Everywhere we went, the people of Seville were kind, good-humoured
and proud to show us the hidden corners of their wonderful city.
But just as the penalty that never should have been turned the tie, it may also have been the turning point for poor old Martin Jol, the Spurs manager so beloved of the club’s supporters.
Tottenham were unable to overturn the deficit in the second leg at White Hart Lane – an evening of swashbuckling football between two teams committed to attacking aesthetics ending in 2-2 draw and a 4-3 aggregate win for Sevilla.
Maybe that was the beginning of the end for Jol. He lasted only a further 21 matches in charge, and it was his opposite number on that warm April night in Seville, Juande Ramos, who Spurs turned to the following October as his successor after he had helped the Spanish side win the UEFA Cup for a second successive year.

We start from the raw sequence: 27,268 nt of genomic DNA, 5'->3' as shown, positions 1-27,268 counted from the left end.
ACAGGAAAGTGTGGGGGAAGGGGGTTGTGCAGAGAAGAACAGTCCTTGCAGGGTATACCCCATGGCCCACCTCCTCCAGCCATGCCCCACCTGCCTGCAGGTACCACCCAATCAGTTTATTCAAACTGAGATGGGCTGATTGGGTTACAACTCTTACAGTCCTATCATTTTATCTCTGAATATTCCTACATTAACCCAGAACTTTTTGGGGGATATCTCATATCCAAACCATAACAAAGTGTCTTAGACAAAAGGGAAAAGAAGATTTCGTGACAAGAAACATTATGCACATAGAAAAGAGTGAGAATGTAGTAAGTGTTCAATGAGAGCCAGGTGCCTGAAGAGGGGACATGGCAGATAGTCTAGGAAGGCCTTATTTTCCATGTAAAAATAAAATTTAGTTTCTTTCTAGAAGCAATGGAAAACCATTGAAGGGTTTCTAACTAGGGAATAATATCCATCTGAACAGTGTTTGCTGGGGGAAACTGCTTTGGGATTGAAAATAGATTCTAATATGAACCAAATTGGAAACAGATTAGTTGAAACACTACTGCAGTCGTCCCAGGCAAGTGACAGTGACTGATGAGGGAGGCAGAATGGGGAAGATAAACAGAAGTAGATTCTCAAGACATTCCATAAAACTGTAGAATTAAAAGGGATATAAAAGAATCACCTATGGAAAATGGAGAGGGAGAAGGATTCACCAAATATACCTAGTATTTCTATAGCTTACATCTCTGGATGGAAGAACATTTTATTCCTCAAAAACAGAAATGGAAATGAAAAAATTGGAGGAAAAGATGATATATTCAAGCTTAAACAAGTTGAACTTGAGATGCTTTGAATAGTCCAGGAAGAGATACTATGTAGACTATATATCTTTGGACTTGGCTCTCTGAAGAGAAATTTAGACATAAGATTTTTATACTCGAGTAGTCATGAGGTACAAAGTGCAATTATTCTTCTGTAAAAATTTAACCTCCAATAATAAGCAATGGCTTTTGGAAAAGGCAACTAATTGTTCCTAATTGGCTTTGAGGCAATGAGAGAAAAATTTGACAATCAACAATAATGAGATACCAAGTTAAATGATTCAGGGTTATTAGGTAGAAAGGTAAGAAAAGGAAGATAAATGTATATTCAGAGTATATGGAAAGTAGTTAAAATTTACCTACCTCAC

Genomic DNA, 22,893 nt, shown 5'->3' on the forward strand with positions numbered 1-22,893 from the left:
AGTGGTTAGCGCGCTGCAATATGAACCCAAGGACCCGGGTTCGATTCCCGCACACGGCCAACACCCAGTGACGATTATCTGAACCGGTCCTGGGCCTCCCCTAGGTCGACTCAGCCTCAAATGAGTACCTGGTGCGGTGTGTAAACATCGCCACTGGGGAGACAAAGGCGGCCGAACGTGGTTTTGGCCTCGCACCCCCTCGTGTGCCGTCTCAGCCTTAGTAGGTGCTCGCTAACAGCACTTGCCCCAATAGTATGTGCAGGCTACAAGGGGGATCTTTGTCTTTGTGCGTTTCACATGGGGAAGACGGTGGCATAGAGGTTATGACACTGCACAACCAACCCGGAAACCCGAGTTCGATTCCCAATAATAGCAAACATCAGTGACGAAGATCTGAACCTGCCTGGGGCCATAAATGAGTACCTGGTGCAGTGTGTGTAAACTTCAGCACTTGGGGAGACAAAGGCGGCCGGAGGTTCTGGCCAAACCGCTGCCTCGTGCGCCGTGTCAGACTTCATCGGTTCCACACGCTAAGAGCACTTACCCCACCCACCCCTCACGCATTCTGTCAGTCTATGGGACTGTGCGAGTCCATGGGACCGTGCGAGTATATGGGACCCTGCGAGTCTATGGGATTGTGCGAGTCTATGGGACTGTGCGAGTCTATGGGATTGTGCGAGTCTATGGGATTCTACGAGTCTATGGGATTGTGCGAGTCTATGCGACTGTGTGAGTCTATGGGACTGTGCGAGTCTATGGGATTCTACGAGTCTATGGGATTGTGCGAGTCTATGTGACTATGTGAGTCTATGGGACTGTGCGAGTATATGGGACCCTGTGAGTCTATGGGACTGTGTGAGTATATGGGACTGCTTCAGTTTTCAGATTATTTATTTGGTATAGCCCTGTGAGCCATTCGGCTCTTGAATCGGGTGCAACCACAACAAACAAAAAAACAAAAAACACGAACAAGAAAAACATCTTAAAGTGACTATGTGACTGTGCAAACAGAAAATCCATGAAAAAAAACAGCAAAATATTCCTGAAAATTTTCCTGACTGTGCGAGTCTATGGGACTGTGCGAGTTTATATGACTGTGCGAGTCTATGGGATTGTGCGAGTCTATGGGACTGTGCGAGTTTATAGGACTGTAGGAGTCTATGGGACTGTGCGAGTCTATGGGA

As our train finally pulled out of Santa Justa station and began to propel us north, I fell almost immediately into a deep sleep, rocked gently by the meditative motion of the train. I dreamt of arid deserts, Roman cathedrals, pretty little plazas, endless crowds of silent worshippers, heaving nightclubs with beds in, and the raucous Ramón Sánchez Pizjuán.
And when we arrived back in Madrid there was just enough time to drag our zombie-like, hungover carcasses around the Santiago Bernabéu and its excellent museum. It gave us the chance to admire a few European Cups and dream, again, that one day Spurs would be back in Spain, this time playing in the Champions League against Real Madrid. Audere est facere.